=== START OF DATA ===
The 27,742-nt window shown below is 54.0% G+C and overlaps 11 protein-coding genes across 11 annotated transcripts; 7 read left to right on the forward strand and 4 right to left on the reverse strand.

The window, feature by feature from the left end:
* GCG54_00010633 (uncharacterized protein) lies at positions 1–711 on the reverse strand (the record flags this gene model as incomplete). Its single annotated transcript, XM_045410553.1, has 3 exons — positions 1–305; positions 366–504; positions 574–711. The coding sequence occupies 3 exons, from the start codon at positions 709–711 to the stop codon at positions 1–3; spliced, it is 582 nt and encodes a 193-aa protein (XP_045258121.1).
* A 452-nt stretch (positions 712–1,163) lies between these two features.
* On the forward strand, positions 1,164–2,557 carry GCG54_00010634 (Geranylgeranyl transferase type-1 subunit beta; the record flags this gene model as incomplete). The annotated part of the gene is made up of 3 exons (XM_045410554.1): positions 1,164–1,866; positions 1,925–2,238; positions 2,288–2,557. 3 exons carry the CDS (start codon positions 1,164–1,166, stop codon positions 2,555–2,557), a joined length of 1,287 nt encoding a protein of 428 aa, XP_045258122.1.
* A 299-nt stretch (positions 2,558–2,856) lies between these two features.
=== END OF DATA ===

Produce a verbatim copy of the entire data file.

The 27,742-nt window shown below is 54.0% G+C and overlaps 11 protein-coding genes across 11 annotated transcripts; 7 read left to right on the forward strand and 4 right to left on the reverse strand.

The window, feature by feature from the left end:
* GCG54_00010633 (uncharacterized protein) lies at positions 1–711 on the reverse strand (the record flags this gene model as incomplete). Its single annotated transcript, XM_045410553.1, has 3 exons — positions 1–305; positions 366–504; positions 574–711. The coding sequence occupies 3 exons, from the start codon at positions 709–711 to the stop codon at positions 1–3; spliced, it is 582 nt and encodes a 193-aa protein (XP_045258121.1).
* A 452-nt stretch (positions 712–1,163) lies between these two features.
* On the forward strand, positions 1,164–2,557 carry GCG54_00010634 (Geranylgeranyl transferase type-1 subunit beta; the record flags this gene model as incomplete). The annotated part of the gene is made up of 3 exons (XM_045410554.1): positions 1,164–1,866; positions 1,925–2,238; positions 2,288–2,557. 3 exons carry the CDS (start codon positions 1,164–1,166, stop codon positions 2,555–2,557), a joined length of 1,287 nt encoding a protein of 428 aa, XP_045258122.1.
* A 299-nt stretch (positions 2,558–2,856) lies between these two features.